An Alternative View of the Church

March 13, 2017

chapelbOver the last few years, I have been deluged with reading or hearing people discuss Christianity in America by making reference to “the Church”. They will use terminology that reflects a position regarding a definition of the doctrine of ecclesiology that has affinities with those of St. Augustine of Hippo. Furthermore, they take a theological position that is reflective of a view that has its roots in the Ecumenical Movement of post World War II. Trigger words and phrases of this particular position are “unity”, “we are all the body of Christ”, “all believers belong to the Church”, etc. Moreover, there also seems to be in their rhetoric a lilting whisper of the influences of Barthian Neo-Orthodoxy, where experience is the final authority on all things spiritual. Thus, a subtle definition emerges from the cacophony of voices and paper that resonates, “universalism and ecumenism are one and our unity is our common experience, not religious dogma.” As a result, Evangelicals move from one local church or denominational body with no real loyalty to either. Therefore, I would posit an alternative view of the Church.

First, I would argue that there always has been in existence only one, true universal, invisible body of believers (Matt. 16:18). This body of believers find their characteristics delineated in Acts 2:41-47 which are: they believe the Gospel (I Cor. 15:1-4); they are immersed (Acts 2:41); they congregate locally at an agreed upon place and time (Acts 2:46); they partake of communion (Acts 2:42), they continue steadfastly in the Apostle’s doctrine (i.e. they were unified in doctrine and practice); they willingly fellowship with other Christians in the congregation; they practice prayer; they practice benevolence among themselves (Acts 2:44-45); they regularly fellowshipped with other Christians in the community (Acts 2:46); they were evangelistic (Acts 2:47); they had an honorable reputation in the community at large (Acts 2:47).

Second, this one true universal, invisible church has as its head, Christ (Eph. 5:24-25; Col. 1:18). As such, this one true universal, invisible church reflects the characteristics of its head (Jn. 13:15; I Pet. 2:21). This church characterizes its head in the following ways: it is empowered with the Holy Spirit (Matt. 3:13-17); it is holy in manner of lifestyle (I Pet. 1:15); it is a suffering assembly (Jn. 15:18-23; Phil. 1:29; I Pet. 2:21); it is evangelistic (Matt. 28:18-20; Mk 16:15) and it is an obedient assembly (Jn. 14:15, 15:10). Now as we examine what is being taught as the body of Christ (the Church) today, we find some stark contrasts.

First, the current universal, invisible church is an admixture of error and truth (Matt. 13:24-30; Acts 20:29-30; II Tim. 4:3). We find that the current church’s aversion to biblical standards in orthodoxy and orthopraxy sets the conditions for humanistic relativism to infiltrate then subvert the authority of the Bible in order to make man-made traditions and academic knowledge the governing authority over ecclesiastical matters. Therefore, it is not steadfast in the Apostle’s doctrine (Acts 2:42). As a result, it teaches another gospel (Gal. 1:6-9). It teaches another Christ and another Holy Spirit (Matt. 24:24; II Cor. 11:4; I Jn. 2:22, 4:3; II Jn. 1:7). This results in the universal church turning the grace of God into lasciviousness (Jude 4).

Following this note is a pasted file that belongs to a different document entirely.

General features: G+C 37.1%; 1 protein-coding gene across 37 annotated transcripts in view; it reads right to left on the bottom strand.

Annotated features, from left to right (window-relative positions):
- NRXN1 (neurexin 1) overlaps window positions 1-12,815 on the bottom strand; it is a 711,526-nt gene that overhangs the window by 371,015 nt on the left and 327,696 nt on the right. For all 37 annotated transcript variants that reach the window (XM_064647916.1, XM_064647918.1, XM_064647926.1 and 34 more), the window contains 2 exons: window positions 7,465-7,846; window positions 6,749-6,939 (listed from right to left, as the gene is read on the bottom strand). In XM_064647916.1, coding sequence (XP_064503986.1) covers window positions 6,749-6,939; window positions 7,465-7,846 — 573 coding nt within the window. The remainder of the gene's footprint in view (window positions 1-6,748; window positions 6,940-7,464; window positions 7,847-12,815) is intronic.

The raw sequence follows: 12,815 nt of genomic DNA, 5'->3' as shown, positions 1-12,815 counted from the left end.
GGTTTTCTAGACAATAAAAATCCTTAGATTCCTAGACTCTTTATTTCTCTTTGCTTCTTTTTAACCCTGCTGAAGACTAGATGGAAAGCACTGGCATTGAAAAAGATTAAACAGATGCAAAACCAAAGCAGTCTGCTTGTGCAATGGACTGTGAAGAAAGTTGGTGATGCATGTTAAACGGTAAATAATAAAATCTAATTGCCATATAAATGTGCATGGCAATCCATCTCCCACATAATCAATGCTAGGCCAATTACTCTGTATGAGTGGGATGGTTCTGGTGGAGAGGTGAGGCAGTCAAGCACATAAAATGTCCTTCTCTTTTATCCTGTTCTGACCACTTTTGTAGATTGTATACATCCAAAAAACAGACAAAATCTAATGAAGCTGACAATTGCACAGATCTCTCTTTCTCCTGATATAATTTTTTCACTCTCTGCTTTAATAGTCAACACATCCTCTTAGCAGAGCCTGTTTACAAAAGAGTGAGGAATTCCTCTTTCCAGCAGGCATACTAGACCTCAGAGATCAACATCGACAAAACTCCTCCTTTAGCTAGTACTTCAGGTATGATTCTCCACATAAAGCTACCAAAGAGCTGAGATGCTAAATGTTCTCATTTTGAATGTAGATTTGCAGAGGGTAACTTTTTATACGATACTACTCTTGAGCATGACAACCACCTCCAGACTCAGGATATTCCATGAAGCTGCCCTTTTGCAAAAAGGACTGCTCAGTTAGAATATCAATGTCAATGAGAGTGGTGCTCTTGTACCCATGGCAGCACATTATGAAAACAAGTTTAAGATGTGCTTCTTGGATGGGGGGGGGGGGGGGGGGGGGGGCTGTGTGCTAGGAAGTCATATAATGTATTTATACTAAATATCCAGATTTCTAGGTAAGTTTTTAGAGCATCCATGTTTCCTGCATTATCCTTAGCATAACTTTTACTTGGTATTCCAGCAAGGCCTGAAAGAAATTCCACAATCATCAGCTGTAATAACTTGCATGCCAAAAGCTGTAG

Second, the current universal, invisible church does not follow Christ’s example in suffering. It is risk averse and image conscious. While, it seeks to aid other suffering saints in other parts of the world, western Christianity is intoxicated with affluence, materialism, and ease (Rev. 3:14-17). Therefore, individual Christians shy away from taking an ethical stand on the job site for fear of losing well-paying employment. Individual Christians are reticent to not be accepted in the larger, worldly and carnal community. I would dare any mega-church pastor to literally take a vow of poverty for 3 years and move their families into crime ridden neighborhoods and schools as they pastor their congregations. It would not surprise me to find those congregations relieving them of their pastoral duties. Why? It just does not look good, you know the optics of it all.

Third, the universal, invisible church has the blood of Christ’s martyrs on its hands. Down through the ages, since the second century, the members of the dissenting church, who took a stand on Bible morality, Biblical authority, the Gospel received by grace through faith alone, and a repentant life, have always found themselves on the receiving end of capital punishment by secular or ecclesiastical authorities. This was never so clear as we read of the plight of the Donatists, Bogomils, Paulicans, Waldensians, Anabaptists, and Baptists, et al. Because of the these stark differences between a biblical universal, invisible church and the actual universal, invisible church, I would postulate an alternate definition of the church:

The Church is a local assembly of saved and baptized believers. It has Christ as its head. The Bible is its final authority in determining all matters of belief and practice. It voluntarily meets at an agreed upon place and time. It is unified in doctrine and practice. It has only two ordained positions, Pastor and Deacon. It only practices two rites: Baptism and Communion. It practices both benevolence among its members and charity in the greater community beyond its membership. It practices personal holiness and separation from worldliness. It is actively involved in personal and corporate evangelism.